SECRET TO IBM'S 'MAGIC BOX' ADS: SERVER AS BRAND HAND LETTERING, EXOTIC LOCATIONS CREATE TEXTURES IN CAMPAIGN FOR LEADER BIG BLUE

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IBM Corp., that paragon of corporate rectitude, takes another step forward in shedding its buttoned-down image with a stylish new campaign for, of all products, servers.

The integrated effort from Ogilvy & Mather's New York office, which broke June 30, includes an evocative 60-second TV spot directed by Joe Pytka and a powerful, visually striking eight-page newspaper insert that appeared in The New York Times and The Wall Street Journal.

Additional elements will include page magazine ads, outdoor boards, wild postings in major cities, rich media Web banners and interstitials, a dedicated Web site, direct mail and collateral.

IBM servers are positioned as a "magic box" that holds the key to the untold secrets of the Web-"What if there was a box that contained all the answers to all the questions you've ever had?" read the opening lines of the newspaper insert.

WHAT RULES THE WEB

Arcane though they may be to the average consumer, servers rule the Web, said Chris Wall, O&M's co-creative director on the IBM business and one of the copywriters on the campaign.

"[Servers] haven't gotten much credit for the Web revolution," Mr. Wall said, "even though the Web is one big server.

"People tend to see servers as a commodity," he continued, hence the dual strategy of raising IBM's profile as the world's largest server company and making what a server does not only understandable but somehow human.

An integral part of the message is that when it comes to servers, IBM makes the best.

"Reliability is kind of a dull topic," Mr. Wall noted, "but if your server is down, you're out of business."

AGENCY: IT'S NOT YOUR BROWSER

The campaign grew out of the agency's realization that, in the world of e-commerce, "your server is your brand," he noted. "It determines what your customer experience is like, not your browser."

The agency started developing the work before approaching the client. The cover shot of the insert was photographed in Paris and an entire integrated presentation was assembled and pitched to IBM executives in January.

According to Mr. Wall, they liked the concept and approved production of the print and TV, which was accomplished in a month and a half.

The print reads like a cross between an image campaign and retail advertising. There's lots of information about models and product attributes, all under the umbrella concept of the server as the Web's essential gray matter.

The target audience ranges from chief information officers to small-business owners-"Every company of every size will be buying a server or the services of a server," Mr. Wall said.

One of the more striking elements is the use of hand-lettered type and, in the insert, the inclusion of simple, almost childlike pen and ink illustrations.

The insert employs what seems at first to be an incongruous mix of graphic elements-lush photos shot by Stephan Ruiz that show people interacting with magic boxes, set against a traditional layout of typeset headlines and body copy broken up by hand-lettered lines and the aforementioned quirky illustrations.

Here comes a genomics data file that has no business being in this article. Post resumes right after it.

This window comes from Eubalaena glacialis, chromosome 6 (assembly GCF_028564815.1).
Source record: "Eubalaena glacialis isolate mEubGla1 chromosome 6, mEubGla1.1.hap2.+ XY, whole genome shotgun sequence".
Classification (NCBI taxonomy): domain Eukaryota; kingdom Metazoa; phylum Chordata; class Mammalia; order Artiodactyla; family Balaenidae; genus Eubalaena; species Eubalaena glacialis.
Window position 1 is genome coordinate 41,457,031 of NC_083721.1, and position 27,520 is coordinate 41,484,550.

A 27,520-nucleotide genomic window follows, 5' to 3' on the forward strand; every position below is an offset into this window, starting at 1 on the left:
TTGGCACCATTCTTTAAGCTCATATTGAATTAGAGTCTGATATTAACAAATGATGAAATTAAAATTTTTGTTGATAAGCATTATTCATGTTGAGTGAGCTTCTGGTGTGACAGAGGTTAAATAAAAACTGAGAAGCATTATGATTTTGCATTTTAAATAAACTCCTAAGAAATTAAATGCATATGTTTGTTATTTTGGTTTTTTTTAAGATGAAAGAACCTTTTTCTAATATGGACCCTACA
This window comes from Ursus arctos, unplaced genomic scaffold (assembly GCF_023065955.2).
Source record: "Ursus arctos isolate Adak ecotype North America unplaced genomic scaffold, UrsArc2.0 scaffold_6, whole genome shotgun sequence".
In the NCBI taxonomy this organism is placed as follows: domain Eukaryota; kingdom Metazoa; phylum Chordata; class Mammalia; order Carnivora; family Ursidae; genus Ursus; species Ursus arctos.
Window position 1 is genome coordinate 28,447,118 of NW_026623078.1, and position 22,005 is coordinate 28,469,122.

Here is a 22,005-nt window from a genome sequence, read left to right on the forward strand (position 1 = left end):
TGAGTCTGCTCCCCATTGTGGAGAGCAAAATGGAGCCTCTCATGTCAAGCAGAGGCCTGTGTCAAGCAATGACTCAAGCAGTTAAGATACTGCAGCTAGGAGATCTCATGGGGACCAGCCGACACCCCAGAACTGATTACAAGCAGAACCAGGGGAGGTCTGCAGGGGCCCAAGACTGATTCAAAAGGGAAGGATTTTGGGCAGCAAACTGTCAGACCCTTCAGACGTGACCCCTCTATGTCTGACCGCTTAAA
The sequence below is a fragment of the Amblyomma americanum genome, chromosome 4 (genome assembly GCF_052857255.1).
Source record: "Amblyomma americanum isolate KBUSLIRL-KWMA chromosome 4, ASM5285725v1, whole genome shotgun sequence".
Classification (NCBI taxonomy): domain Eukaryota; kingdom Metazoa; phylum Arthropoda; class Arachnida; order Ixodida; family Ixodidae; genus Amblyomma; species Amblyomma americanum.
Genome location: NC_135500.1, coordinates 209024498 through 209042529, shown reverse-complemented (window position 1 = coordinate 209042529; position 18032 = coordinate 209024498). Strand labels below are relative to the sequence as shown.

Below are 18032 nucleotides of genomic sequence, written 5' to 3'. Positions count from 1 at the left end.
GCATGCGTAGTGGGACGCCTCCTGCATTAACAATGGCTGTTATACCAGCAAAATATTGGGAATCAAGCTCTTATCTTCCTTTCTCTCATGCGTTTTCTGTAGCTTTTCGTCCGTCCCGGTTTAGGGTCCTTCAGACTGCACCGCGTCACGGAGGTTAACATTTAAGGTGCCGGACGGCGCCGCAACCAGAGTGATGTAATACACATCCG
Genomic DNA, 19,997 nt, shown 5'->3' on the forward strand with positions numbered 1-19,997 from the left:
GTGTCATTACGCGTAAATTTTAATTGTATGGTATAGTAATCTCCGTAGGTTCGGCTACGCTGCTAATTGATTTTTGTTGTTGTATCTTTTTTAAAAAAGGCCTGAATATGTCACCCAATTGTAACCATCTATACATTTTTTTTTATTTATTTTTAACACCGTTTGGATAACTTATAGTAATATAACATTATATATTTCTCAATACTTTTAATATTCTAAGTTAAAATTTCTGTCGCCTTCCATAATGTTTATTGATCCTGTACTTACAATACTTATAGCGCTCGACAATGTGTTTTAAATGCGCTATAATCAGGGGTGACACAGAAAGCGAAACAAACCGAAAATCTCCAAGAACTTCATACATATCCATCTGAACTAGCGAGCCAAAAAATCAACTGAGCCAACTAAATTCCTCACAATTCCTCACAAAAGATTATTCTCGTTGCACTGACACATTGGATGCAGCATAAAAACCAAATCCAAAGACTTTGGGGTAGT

Art Director Tony Arefin, who was co-creative director on the project along with Mr. Wall and Steve Hayden, president of worldwide brand services-creative head on IBM at O&M, New York, said the hand lettering and illustrations, done by British illustrator Paul Davis, were a vital element of the print and TV work.

AVOIDING 'GEEKSPEAK'

Mr. Arefin wanted to make the print ads "approachable, not geek-speak or technospeak" and said the use of diverse graphic elements wasn't "style for the sake of style" but a key part of making it more accessible.

Mr. Pytka was deeply involved in creating the TV, said Executive Producer Lee Weiss.

Working from a loose script and a copy of the print insert, the director "figured out how to wrap it up," she said.

Shot on locations in Africa, Asia, Europe and the U.S., the :60 simply shows IBM servers in incongruous locations such as train stations, schoolyards and monasteries. In each, a line of hand-lettered type appears on screen; there's no voice-over and no dialogue.

Quietly emotional, the work reflects Mr. Pytka's depth of skill as a cinematographer and is driven by a haunting music track composed on a crushing, 24-hour deadline by Steven Dewey of the sound design shop Machine Head in Venice, Calif.

'A QUALITY OF SCALE'

Mr. Wall said the use of such exotic locations was designed to "add a quality of scale. . . . It's about textures and different cultures-all the things that go into a server."

IBM expressed some anxiety about the work, but the client also has given the agency "a tremendous amount" of creative freedom and it has been "encouraged to be proactive," Mr. Wall said.

He credited IBM's Lauren Flaherty, VP-integrated marketing for the server group, with approving the work.

"Magic Box" represents an effort to present IBM in a younger, more contemporary light, but Mr. Wall admitted it must preserve a "delicate balance. You want to refresh who you are, but still present your strengths to a modern audience."

Additional art directing credits go to Staci MacKenzie and Simone Lewis, and additional copywriting credits to Tom Bagot. Editing credits for the TV spot go

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